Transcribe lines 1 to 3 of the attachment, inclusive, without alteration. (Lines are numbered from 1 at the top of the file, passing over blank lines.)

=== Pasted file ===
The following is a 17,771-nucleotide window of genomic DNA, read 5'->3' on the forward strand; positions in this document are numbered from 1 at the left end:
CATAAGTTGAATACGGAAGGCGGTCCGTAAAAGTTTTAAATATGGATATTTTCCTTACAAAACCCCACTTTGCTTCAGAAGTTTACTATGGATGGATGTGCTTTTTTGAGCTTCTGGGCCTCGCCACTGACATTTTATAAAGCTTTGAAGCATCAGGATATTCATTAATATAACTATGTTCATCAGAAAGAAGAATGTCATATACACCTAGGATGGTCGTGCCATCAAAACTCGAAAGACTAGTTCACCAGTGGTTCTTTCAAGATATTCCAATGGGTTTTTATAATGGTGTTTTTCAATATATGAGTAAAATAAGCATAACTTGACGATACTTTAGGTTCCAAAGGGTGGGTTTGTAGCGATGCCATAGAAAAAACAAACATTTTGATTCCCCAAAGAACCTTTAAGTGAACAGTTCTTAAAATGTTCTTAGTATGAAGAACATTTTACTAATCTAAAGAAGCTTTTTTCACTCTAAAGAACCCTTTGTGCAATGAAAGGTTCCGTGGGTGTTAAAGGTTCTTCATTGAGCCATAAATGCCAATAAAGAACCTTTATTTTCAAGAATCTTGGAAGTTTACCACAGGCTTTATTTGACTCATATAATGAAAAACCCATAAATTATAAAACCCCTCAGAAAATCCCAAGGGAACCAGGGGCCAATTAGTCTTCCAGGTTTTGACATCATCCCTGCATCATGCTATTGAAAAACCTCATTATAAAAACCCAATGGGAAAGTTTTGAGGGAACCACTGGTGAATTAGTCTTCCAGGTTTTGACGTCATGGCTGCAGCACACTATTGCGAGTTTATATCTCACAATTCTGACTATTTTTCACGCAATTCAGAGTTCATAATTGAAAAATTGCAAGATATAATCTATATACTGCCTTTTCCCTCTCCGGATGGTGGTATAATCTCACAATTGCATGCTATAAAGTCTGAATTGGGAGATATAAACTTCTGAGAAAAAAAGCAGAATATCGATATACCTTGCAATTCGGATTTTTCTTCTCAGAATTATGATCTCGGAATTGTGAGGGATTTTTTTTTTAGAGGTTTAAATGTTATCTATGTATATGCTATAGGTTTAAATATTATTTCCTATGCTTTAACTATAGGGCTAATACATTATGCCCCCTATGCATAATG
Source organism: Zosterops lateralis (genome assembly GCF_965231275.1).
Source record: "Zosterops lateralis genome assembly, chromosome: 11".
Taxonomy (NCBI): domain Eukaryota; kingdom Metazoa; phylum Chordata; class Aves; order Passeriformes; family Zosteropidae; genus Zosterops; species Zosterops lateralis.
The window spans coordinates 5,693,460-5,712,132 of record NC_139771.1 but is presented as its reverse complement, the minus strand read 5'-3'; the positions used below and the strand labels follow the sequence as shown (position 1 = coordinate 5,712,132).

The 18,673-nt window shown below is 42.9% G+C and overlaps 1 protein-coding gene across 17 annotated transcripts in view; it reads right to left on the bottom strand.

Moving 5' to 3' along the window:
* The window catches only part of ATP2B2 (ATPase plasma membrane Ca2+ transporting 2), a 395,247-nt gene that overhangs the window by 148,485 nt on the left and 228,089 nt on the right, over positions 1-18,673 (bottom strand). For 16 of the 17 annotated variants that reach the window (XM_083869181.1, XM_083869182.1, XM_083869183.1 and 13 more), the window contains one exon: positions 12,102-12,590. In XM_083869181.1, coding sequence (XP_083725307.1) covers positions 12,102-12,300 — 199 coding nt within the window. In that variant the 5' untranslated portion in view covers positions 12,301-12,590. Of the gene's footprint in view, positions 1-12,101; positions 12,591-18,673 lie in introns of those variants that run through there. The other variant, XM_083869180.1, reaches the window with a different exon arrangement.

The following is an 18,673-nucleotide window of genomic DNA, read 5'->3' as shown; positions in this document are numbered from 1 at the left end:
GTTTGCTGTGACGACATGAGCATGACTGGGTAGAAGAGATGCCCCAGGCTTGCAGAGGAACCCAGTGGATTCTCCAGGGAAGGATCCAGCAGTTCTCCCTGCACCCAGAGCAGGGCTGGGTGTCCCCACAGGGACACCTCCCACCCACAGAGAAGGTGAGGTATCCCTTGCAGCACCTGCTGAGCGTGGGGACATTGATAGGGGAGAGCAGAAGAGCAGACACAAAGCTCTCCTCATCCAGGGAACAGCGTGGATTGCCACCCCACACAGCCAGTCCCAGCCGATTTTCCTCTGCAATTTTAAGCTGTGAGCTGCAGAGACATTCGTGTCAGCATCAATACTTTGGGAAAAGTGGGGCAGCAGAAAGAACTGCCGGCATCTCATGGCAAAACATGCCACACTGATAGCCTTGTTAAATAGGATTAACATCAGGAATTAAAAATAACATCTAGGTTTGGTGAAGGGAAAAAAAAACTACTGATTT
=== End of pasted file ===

The following is a 17,771-nucleotide window of genomic DNA, read 5'->3' on the forward strand; positions in this document are numbered from 1 at the left end:
CATAAGTTGAATACGGAAGGCGGTCCGTAAAAGTTTTAAATATGGATATTTTCCTTACAAAACCCCACTTTGCTTCAGAAGTTTACTATGGATGGATGTGCTTTTTTGAGCTTCTGGGCCTCGCCACTGACATTTTATAAAGCTTTGAAGCATCAGGATATTCATTAATATAACTATGTTCATCAGAAAGAAGAATGTCATATACACCTAGGATGGTCGTGCCATCAAAACTCGAAAGACTAGTTCACCAGTGGTTCTTTCAAGATATTCCAATGGGTTTTTATAATGGTGTTTTTCAATATATGAGTAAAATAAGCATAACTTGACGATACTTTAGGTTCCAAAGGGTGGGTTTGTAGCGATGCCATAGAAAAAACAAACATTTTGATTCCCCAAAGAACCTTTAAGTGAACAGTTCTTAAAATGTTCTTAGTATGAAGAACATTTTACTAATCTAAAGAAGCTTTTTTCACTCTAAAGAACCCTTTGTGCAATGAAAGGTTCCGTGGGTGTTAAAGGTTCTTCATTGAGCCATAAATGCCAATAAAGAACCTTTATTTTCAAGAATCTTGGAAGTTTACCACAGGCTTTATTTGACTCATATAATGAAAAACCCATAAATTATAAAACCCCTCAGAAAATCCCAAGGGAACCAGGGGCCAATTAGTCTTCCAGGTTTTGACATCATCCCTGCATCATGCTATTGAAAAACCTCATTATAAAAACCCAATGGGAAAGTTTTGAGGGAACCACTGGTGAATTAGTCTTCCAGGTTTTGACGTCATGGCTGCAGCACACTATTGCGAGTTTATATCTCACAATTCTGACTATTTTTCACGCAATTCAGAGTTCATAATTGAAAAATTGCAAGATATAATCTATATACTGCCTTTTCCCTCTCCGGATGGTGGTATAATCTCACAATTGCATGCTATAAAGTCTGAATTGGGAGATATAAACTTCTGAGAAAAAAAGCAGAATATCGATATACCTTGCAATTCGGATTTTTCTTCTCAGAATTATGATCTCGGAATTGTGAGGGATTTTTTTTTTAGAGGTTTAAATGTTATCTATGTATATGCTATAGGTTTAAATATTATTTCCTATGCTTTAACTATAGGGCTAATACATTATGCCCCCTATGCATAATG
Source organism: Zosterops lateralis (genome assembly GCF_965231275.1).